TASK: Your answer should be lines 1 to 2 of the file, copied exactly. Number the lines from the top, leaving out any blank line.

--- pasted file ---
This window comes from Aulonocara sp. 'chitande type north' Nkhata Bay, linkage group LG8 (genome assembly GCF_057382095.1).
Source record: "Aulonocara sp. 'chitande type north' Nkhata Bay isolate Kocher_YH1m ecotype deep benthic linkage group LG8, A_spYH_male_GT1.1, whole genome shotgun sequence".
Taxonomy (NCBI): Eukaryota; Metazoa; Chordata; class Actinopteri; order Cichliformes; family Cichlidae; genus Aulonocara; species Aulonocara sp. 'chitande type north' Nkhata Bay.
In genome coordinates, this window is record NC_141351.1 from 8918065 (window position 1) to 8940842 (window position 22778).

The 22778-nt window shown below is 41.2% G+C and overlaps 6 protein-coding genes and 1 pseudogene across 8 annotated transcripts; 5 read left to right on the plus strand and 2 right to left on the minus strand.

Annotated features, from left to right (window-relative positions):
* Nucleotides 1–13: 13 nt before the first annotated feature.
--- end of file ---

This window comes from Aulonocara sp. 'chitande type north' Nkhata Bay, linkage group LG8 (genome assembly GCF_057382095.1).
Source record: "Aulonocara sp. 'chitande type north' Nkhata Bay isolate Kocher_YH1m ecotype deep benthic linkage group LG8, A_spYH_male_GT1.1, whole genome shotgun sequence".